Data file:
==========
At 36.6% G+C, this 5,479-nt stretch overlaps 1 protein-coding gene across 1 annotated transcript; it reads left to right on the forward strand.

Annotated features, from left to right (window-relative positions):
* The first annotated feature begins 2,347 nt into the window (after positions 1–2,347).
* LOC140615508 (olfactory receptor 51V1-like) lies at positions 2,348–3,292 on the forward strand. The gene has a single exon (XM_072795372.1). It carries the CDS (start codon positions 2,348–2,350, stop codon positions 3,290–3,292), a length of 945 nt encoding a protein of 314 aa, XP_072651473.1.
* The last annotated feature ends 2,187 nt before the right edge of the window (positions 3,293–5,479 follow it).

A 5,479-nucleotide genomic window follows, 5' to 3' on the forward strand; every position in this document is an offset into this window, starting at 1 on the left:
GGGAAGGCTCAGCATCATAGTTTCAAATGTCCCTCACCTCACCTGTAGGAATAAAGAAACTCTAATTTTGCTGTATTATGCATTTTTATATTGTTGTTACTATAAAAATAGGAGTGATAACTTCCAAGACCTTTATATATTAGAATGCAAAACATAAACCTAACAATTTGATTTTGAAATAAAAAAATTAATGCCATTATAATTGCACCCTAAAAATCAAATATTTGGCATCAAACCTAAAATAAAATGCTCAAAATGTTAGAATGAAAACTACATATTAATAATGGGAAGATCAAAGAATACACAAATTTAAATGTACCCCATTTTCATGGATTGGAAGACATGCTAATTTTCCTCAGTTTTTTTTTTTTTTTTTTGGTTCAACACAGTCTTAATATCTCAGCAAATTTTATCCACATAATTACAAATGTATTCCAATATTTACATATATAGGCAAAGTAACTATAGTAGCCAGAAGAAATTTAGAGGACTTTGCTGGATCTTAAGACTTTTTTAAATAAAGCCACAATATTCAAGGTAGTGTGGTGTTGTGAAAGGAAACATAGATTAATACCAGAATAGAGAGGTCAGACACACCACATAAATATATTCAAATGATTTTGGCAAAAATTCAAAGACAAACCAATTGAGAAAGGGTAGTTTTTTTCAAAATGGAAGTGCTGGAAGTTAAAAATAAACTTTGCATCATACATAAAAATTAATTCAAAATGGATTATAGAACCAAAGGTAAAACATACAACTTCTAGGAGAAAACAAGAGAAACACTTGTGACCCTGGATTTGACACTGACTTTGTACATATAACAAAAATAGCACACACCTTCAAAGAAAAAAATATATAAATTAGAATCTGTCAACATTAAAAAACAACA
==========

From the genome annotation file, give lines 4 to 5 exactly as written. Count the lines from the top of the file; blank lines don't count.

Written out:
* LOC140615508 (olfactory receptor 51V1-like) lies at positions 2,348–3,292 on the forward strand. The gene has a single exon (XM_072795372.1). It carries the CDS (start codon positions 2,348–2,350, stop codon positions 3,290–3,292), a length of 945 nt encoding a protein of 314 aa, XP_072651473.1.
* The last annotated feature ends 2,187 nt before the right edge of the window (positions 3,293–5,479 follow it).